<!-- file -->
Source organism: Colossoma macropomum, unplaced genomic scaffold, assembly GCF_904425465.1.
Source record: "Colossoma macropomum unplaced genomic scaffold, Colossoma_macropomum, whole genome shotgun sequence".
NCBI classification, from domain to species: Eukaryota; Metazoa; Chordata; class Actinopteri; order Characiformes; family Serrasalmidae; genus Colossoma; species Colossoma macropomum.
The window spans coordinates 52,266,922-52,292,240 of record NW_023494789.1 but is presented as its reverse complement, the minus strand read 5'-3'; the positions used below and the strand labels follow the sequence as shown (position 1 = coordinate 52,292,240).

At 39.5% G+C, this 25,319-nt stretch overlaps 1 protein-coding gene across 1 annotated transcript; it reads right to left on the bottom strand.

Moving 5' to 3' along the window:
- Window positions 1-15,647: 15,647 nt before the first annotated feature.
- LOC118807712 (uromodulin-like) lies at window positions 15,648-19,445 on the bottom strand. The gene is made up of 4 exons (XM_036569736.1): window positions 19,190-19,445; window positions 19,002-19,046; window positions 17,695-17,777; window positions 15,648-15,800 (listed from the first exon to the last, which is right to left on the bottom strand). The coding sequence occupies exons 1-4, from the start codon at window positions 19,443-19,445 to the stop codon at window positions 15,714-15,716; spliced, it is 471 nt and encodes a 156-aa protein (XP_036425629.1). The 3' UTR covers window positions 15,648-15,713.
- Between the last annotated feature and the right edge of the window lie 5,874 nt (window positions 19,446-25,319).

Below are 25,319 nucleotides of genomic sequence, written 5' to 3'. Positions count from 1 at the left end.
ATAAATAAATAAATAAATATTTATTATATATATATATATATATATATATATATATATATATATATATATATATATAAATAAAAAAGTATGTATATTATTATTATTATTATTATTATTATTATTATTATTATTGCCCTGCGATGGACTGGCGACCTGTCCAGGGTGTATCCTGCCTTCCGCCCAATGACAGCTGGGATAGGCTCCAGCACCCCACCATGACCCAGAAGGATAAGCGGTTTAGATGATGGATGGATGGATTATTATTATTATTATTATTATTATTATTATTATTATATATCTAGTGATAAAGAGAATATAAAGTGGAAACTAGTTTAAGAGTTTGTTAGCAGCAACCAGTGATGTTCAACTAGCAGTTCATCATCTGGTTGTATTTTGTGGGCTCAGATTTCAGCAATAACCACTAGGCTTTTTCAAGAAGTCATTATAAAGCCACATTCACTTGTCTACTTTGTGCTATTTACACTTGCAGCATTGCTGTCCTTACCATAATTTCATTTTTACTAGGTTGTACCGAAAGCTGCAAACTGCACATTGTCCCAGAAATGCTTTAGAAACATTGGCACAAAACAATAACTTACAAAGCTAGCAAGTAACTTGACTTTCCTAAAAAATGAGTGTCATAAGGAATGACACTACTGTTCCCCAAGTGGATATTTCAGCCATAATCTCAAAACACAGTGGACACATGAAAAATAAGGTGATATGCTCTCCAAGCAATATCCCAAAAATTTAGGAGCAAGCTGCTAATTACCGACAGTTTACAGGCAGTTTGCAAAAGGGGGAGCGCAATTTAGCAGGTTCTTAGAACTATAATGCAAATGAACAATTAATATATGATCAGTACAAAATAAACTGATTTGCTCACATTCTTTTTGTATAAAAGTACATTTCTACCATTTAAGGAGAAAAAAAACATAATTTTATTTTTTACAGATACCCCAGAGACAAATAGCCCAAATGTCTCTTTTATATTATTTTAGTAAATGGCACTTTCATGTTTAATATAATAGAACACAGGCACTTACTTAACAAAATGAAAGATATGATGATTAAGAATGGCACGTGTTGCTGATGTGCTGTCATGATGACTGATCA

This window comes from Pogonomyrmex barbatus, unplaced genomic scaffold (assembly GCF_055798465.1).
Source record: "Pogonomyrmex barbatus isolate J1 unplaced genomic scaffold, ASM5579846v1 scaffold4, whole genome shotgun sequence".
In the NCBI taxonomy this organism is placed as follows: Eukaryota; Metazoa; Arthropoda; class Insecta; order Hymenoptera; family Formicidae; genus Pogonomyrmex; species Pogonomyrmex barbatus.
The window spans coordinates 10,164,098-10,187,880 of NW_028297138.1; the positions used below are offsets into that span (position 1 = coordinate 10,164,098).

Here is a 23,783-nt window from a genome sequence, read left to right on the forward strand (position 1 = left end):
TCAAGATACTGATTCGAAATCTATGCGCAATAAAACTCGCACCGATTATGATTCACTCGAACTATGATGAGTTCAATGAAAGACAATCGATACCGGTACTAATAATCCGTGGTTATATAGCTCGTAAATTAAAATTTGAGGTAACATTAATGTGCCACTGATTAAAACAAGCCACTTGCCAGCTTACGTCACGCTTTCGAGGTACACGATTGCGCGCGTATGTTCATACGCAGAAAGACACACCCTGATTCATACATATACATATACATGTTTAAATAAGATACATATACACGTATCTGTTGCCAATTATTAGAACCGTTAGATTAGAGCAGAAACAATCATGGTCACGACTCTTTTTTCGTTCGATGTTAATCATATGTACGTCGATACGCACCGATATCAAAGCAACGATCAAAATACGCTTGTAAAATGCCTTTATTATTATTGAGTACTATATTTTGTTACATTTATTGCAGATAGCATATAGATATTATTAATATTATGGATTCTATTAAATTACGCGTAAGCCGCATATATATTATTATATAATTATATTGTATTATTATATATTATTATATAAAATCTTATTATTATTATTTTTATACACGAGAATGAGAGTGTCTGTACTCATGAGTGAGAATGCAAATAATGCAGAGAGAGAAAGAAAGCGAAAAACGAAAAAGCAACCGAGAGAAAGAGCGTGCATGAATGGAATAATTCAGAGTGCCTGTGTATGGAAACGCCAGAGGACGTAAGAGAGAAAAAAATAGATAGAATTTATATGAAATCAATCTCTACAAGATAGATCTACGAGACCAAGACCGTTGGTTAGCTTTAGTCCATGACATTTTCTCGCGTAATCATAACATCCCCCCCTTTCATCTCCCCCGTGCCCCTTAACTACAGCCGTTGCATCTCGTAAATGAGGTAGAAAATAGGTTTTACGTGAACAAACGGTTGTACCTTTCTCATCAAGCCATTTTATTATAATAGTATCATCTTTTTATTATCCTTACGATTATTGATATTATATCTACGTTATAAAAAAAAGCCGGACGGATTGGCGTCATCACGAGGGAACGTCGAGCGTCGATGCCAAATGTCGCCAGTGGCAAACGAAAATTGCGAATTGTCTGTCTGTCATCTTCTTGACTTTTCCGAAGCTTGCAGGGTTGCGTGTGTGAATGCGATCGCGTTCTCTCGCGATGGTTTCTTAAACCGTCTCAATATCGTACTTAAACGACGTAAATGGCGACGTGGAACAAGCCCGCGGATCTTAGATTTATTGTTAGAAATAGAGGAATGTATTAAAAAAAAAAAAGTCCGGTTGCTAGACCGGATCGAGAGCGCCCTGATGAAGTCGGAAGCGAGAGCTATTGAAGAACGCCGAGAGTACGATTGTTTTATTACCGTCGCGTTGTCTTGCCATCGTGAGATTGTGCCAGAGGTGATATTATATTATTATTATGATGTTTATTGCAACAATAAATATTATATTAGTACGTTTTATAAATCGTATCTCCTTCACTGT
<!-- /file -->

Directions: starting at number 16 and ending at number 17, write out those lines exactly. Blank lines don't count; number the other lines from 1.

Here is a 23,783-nt window from a genome sequence, read left to right on the forward strand (position 1 = left end):
TCAAGATACTGATTCGAAATCTATGCGCAATAAAACTCGCACCGATTATGATTCACTCGAACTATGATGAGTTCAATGAAAGACAATCGATACCGGTACTAATAATCCGTGGTTATATAGCTCGTAAATTAAAATTTGAGGTAACATTAATGTGCCACTGATTAAAACAAGCCACTTGCCAGCTTACGTCACGCTTTCGAGGTACACGATTGCGCGCGTATGTTCATACGCAGAAAGACACACCCTGATTCATACATATACATATACATGTTTAAATAAGATACATATACACGTATCTGTTGCCAATTATTAGAACCGTTAGATTAGAGCAGAAACAATCATGGTCACGACTCTTTTTTCGTTCGATGTTAATCATATGTACGTCGATACGCACCGATATCAAAGCAACGATCAAAATACGCTTGTAAAATGCCTTTATTATTATTGAGTACTATATTTTGTTACATTTATTGCAGATAGCATATAGATATTATTAATATTATGGATTCTATTAAATTACGCGTAAGCCGCATATATATTATTATATAATTATATTGTATTATTATATATTATTATATAAAATCTTATTATTATTATTTTTATACACGAGAATGAGAGTGTCTGTACTCATGAGTGAGAATGCAAATAATGCAGAGAGAGAAAGAAAGCGAAAAACGAAAAAGCAACCGAGAGAAAGAGCGTGCATGAATGGAATAATTCAGAGTGCCTGTGTATGGAAACGCCAGAGGACGTAAGAGAGAAAAAAATAGATAGAATTTATATGAAATCAATCTCTACAAGATAGATCTACGAGACCAAGACCGTTGGTTAGCTTTAGTCCATGACATTTTCTCGCGTAATCATAACATCCCCCCCTTTCATCTCCCCCGTGCCCCTTAACTACAGCCGTTGCATCTCGTAAATGAGGTAGAAAATAGGTTTTACGTGAACAAACGGTTGTACCTTTCTCATCAAGCCATTTTATTATAATAGTATCATCTTTTTATTATCCTTACGATTATTGATATTATATCTACGTTATAAAAAAAAGCCGGACGGATTGGCGTCATCACGAGGGAACGTCGAGCGTCGATGCCAAATGTCGCCAGTGGCAAACGAAAATTGCGAATTGTCTGTCTGTCATCTTCTTGACTTTTCCGAAGCTTGCAGGGTTGCGTGTGTGAATGCGATCGCGTTCTCTCGCGATGGTTTCTTAAACCGTCTCAATATCGTACTTAAACGACGTAAATGGCGACGTGGAACAAGCCCGCGGATCTTAGATTTATTGTTAGAAATAGAGGAATGTATTAAAAAAAAAAAAGTCCGGTTGCTAGACCGGATCGAGAGCGCCCTGATGAAGTCGGAAGCGAGAGCTATTGAAGAACGCCGAGAGTACGATTGTTTTATTACCGTCGCGTTGTCTTGCCATCGTGAGATTGTGCCAGAGGTGATATTATATTATTATTATGATGTTTATTGCAACAATAAATATTATATTAGTACGTTTTATAAATCGTATCTCCTTCACTGT